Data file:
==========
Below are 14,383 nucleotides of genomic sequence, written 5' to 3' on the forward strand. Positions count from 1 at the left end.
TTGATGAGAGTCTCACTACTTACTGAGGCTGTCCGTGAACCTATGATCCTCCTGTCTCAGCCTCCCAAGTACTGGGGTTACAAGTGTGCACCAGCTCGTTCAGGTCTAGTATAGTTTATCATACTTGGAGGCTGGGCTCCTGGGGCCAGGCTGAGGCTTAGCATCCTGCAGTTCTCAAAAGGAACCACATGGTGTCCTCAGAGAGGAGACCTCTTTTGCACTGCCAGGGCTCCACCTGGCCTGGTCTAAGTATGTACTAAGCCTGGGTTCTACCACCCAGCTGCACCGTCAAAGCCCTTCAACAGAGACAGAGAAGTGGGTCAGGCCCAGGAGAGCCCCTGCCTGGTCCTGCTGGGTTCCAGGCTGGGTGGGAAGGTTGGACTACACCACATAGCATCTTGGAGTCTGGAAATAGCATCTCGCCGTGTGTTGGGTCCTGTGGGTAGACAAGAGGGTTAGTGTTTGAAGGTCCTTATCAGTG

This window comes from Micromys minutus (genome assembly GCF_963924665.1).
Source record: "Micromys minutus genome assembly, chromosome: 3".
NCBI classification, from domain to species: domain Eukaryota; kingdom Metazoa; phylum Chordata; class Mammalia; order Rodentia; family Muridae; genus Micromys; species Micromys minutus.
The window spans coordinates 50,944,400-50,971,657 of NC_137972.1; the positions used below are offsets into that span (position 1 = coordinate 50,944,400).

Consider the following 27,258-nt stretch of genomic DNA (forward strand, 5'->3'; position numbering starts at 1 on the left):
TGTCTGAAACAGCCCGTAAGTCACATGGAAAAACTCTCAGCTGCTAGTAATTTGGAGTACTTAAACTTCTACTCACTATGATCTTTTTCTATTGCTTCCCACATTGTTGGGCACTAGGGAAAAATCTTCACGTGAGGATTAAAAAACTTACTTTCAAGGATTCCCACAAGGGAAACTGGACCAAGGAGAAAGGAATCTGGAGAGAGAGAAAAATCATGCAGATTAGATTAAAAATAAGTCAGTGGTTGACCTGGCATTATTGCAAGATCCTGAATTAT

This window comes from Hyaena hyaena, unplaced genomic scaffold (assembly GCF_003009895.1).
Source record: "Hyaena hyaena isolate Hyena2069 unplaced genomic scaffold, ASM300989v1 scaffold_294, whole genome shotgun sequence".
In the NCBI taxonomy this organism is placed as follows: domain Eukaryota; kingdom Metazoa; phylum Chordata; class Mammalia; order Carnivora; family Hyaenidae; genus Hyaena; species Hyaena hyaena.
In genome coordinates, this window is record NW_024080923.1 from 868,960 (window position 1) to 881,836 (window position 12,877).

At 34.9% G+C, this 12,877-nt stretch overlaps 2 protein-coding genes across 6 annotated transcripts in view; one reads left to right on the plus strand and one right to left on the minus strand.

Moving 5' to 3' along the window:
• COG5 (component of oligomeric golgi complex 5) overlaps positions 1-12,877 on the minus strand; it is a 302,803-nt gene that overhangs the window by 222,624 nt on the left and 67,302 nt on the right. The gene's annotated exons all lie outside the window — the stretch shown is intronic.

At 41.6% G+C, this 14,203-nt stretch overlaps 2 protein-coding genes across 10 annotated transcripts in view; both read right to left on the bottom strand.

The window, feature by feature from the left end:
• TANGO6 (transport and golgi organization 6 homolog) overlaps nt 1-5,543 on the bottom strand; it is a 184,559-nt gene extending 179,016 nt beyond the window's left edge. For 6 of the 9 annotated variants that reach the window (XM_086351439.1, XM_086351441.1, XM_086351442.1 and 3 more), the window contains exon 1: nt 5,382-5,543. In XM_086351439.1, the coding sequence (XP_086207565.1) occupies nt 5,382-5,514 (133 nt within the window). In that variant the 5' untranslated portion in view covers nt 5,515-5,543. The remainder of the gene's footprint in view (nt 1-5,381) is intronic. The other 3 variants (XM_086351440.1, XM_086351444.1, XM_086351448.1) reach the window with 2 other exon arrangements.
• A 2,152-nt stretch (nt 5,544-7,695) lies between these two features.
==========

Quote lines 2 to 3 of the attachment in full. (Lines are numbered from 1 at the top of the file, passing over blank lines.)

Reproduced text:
TTGATGAGAGTCTCACTACTTACTGAGGCTGTCCGTGAACCTATGATCCTCCTGTCTCAGCCTCCCAAGTACTGGGGTTACAAGTGTGCACCAGCTCGTTCAGGTCTAGTATAGTTTATCATACTTGGAGGCTGGGCTCCTGGGGCCAGGCTGAGGCTTAGCATCCTGCAGTTCTCAAAAGGAACCACATGGTGTCCTCAGAGAGGAGACCTCTTTTGCACTGCCAGGGCTCCACCTGGCCTGGTCTAAGTATGTACTAAGCCTGGGTTCTACCACCCAGCTGCACCGTCAAAGCCCTTCAACAGAGACAGAGAAGTGGGTCAGGCCCAGGAGAGCCCCTGCCTGGTCCTGCTGGGTTCCAGGCTGGGTGGGAAGGTTGGACTACACCACATAGCATCTTGGAGTCTGGAAATAGCATCTCGCCGTGTGTTGGGTCCTGTGGGTAGACAAGAGGGTTAGTGTTTGAAGGTCCTTATCAGTG

This window comes from Micromys minutus (genome assembly GCF_963924665.1).